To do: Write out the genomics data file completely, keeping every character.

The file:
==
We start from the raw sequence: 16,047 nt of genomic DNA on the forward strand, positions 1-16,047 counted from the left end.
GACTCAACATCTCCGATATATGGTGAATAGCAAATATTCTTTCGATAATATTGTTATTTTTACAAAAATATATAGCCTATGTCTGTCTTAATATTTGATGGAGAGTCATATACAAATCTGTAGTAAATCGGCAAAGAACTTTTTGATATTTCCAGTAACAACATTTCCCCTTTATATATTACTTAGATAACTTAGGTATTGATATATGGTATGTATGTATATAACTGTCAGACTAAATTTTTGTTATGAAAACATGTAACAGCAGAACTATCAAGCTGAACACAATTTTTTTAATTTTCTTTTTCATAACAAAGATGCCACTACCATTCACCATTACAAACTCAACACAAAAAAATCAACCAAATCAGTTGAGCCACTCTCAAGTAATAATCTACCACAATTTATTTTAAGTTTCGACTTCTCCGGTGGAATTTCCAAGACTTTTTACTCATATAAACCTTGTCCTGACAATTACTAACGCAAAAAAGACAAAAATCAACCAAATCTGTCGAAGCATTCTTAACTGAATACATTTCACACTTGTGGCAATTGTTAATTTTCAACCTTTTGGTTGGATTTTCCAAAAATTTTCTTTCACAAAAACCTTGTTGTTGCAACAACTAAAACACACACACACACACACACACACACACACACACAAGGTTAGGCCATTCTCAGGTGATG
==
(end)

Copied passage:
We start from the raw sequence: 16,047 nt of genomic DNA on the forward strand, positions 1-16,047 counted from the left end.
GACTCAACATCTCCGATATATGGTGAATAGCAAATATTCTTTCGATAATATTGTTATTTTTACAAAAATATATAGCCTATGTCTGTCTTAATATTTGATGGAGAGTCATATACAAATCTGTAGTAAATCGGCAAAGAACTTTTTGATATTTCCAGTAACAACATTTCCCCTTTATATATTACTTAGATAACTTAGGTATTGATATATGGTATGTATGTATATAACTGTCAGACTAAATTTTTGTTATGAAAACATGTAACAGCAGAACTATCAAGCTGAACACAATTTTTTTAATTTTCTTTTTCATAACAAAGATGCCACTACCATTCACCATTACAAACTCAACACAAAAAAATCAACCAAATCAGTTGAGCCACTCTCAAGTAATAATCTACCACAATTTATTTTAAGTTTCGACTTCTCCGGTGGAATTTCCAAGACTTTTTACTCATATAAACCTTGTCCTGACAATTACTAACGCAAAAAAGACAAAAATCAACCAAATCTGTCGAAGCATTCTTAACTGAATACATTTCACACTTGTGGCAATTGTTAATTTTCAACCTTTTGGTTGGATTTTCCAAAAATTTTCTTTCACAAAAACCTTGTTGTTGCAACAACTAAAACACACACACACACACACACACACACACACACACAAGGTTAGGCCATTCTCAGGTGATG